Ahead of British Prime Minister Theresa May’s maiden visit, UK’s Cairn Energy has written to Prime Minister Narendra Modi reminding him that resolution to the Rs 29,047 crore retrospective tax demand it faces is still pending. The Edinburgh-based firm told Modi that it has been more than 1,000 days that a tax notice was slapped on it using a retrospective legislation but a resolution is nowhere in sight.
Cairn Energy has also written a similar letter to Finance Minister Arun Jaitley. When contacted, Company CEO Simon Thomson (rpt) Thomson refused to comment on its discussions with government. Pressed further, he said pending resolution of the retrospective tax cases remains a concern for international investors and future investments particularly in the exploration and production sector depend on an amicable resolution.
The NDA government had made positive vibes when it had stated that it would not pursue tax terrorism including creating new tax demand using retrospective tax case, he said. “But our case remains unresolved.” In fact, only a draft assessment order was issued in January 2014 during the UPA rule and a final tax demand was raised by the present government. “Why hasn’t legislative been used to scrap the retrospective tax demands,” he asked. “Such a move will provide impetus to investments in India.”
It is in the interest of India that retrospective tax demand is resolved once and for all, he said. Cairn Energy has initiated arbitration under the India-UK bilateral investment protection treaty but India is seeking to put on hold the proceedings and instead wants a parallel arbitration initiated by Vedanta Resources to be taken up first. The government, using retrospective tax legislation, had in January 2014 issued a tax notice on Cairn Energy for alleged capital gains it made on a 10-year old internal reorganisation of its India unit.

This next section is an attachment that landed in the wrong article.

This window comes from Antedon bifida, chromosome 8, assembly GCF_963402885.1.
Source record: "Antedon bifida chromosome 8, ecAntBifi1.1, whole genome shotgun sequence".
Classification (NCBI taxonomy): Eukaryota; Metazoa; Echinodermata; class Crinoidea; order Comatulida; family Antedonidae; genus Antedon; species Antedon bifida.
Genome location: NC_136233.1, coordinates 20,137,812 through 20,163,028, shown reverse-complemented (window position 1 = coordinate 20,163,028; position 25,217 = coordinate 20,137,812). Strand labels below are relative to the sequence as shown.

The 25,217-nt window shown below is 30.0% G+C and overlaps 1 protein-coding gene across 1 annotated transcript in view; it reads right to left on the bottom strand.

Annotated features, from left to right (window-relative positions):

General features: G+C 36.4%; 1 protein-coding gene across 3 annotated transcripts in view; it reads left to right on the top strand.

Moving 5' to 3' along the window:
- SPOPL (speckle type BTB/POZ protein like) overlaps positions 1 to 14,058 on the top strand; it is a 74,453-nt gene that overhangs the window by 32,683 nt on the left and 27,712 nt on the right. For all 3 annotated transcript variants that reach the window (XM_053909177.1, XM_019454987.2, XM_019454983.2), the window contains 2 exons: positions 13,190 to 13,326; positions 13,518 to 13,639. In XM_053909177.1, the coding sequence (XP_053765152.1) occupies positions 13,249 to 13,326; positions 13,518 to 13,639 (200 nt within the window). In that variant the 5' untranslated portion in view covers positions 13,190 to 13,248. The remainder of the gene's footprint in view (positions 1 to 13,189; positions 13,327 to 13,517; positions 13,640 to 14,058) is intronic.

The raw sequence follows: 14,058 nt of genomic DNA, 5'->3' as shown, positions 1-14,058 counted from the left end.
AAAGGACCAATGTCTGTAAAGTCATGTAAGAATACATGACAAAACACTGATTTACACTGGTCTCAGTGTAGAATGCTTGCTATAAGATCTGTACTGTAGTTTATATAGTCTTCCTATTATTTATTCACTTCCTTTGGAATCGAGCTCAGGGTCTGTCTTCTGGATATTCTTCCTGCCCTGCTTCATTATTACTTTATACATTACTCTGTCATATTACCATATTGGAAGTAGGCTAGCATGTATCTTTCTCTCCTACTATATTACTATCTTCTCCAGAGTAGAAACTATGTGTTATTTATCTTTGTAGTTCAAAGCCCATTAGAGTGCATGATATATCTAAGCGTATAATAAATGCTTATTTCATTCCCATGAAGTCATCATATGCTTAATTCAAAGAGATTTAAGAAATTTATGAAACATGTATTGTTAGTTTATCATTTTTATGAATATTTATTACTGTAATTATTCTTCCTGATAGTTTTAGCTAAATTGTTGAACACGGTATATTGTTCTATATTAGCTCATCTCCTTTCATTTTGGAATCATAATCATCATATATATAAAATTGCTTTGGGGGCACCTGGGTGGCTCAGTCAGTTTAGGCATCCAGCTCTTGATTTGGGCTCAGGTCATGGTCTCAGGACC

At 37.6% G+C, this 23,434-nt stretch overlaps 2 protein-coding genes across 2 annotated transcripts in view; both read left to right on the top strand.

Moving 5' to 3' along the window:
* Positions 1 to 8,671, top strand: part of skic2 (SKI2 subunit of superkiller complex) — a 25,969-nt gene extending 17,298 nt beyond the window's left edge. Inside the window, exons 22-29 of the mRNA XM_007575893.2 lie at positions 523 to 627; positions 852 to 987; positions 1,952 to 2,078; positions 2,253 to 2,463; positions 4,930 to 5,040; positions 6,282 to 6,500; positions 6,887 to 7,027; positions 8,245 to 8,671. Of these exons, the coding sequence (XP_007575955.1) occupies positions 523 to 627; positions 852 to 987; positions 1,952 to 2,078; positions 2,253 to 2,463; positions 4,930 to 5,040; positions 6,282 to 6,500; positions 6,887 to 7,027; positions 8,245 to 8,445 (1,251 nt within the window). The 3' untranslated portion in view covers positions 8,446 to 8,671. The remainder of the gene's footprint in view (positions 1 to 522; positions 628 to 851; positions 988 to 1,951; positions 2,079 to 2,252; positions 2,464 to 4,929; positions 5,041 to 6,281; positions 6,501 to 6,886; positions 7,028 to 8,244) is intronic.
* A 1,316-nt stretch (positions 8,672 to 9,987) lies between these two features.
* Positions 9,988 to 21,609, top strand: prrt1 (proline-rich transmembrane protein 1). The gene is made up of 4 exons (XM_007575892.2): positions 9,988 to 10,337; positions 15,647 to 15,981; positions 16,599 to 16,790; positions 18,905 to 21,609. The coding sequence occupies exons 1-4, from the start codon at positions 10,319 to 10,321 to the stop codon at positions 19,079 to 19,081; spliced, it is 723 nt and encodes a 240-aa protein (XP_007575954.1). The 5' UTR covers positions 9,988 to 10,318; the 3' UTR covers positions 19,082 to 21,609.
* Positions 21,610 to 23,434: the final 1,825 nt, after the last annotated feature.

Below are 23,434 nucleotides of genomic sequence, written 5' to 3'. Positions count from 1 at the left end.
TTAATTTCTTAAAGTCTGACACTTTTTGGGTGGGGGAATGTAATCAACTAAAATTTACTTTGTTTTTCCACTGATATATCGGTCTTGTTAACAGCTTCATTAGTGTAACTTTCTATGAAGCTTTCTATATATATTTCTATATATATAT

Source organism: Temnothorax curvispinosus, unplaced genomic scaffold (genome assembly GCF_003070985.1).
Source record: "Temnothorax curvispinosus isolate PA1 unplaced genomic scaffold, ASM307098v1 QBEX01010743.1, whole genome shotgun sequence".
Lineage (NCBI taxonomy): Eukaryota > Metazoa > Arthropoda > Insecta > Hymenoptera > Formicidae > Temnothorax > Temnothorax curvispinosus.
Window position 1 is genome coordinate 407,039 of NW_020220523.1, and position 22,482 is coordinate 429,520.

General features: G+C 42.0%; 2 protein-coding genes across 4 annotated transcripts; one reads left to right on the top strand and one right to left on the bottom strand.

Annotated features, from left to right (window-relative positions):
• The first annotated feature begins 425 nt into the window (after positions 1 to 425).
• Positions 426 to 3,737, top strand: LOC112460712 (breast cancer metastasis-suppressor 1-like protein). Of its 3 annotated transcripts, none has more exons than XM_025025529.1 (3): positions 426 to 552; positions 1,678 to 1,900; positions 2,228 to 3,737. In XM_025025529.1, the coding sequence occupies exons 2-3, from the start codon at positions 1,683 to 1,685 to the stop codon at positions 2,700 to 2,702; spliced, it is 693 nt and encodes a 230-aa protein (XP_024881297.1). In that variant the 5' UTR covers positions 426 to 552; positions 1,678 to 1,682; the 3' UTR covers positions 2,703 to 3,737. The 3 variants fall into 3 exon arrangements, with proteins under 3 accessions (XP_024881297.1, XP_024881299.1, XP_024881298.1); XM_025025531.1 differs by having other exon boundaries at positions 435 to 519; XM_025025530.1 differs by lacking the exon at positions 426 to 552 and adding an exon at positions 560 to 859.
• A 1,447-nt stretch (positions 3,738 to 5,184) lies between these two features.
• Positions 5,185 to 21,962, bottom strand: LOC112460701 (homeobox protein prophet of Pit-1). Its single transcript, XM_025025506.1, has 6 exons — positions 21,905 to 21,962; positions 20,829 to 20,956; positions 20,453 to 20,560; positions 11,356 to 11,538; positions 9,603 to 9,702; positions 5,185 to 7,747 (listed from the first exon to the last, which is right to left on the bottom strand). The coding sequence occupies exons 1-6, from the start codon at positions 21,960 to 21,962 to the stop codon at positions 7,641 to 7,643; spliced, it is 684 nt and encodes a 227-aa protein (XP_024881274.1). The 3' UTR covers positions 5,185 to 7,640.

Three months later in April 2014, it imposed a tax demand of Rs 20,495 crore on Cairn India, the UK firm’s erstwhile subsidiary for failing to deduct tax on the capital gains. Cairn Energy and Vedanta, which had bought Cairn India from the Scottish firm in 2011, had initiated separate arbitrations against the tax demands.
Cairn Energy had initiated the arbitration in March 2015 and the three-member arbitration panel had been
constituted. But at a hearing last month, the government contended that the proceedings should be put on hold, sources said.
Its counsel argued that the government wants the arbitration initiated by Vedanta to be taken up first. Sources said the counsel also made an application seeking more time to file reply to Cairn Energy’s demand for USD 5.6 billion in compensation from the Indian government for raising a retrospective tax demand. As per the schedule drawn up, the reply was to be filed by mid-November.
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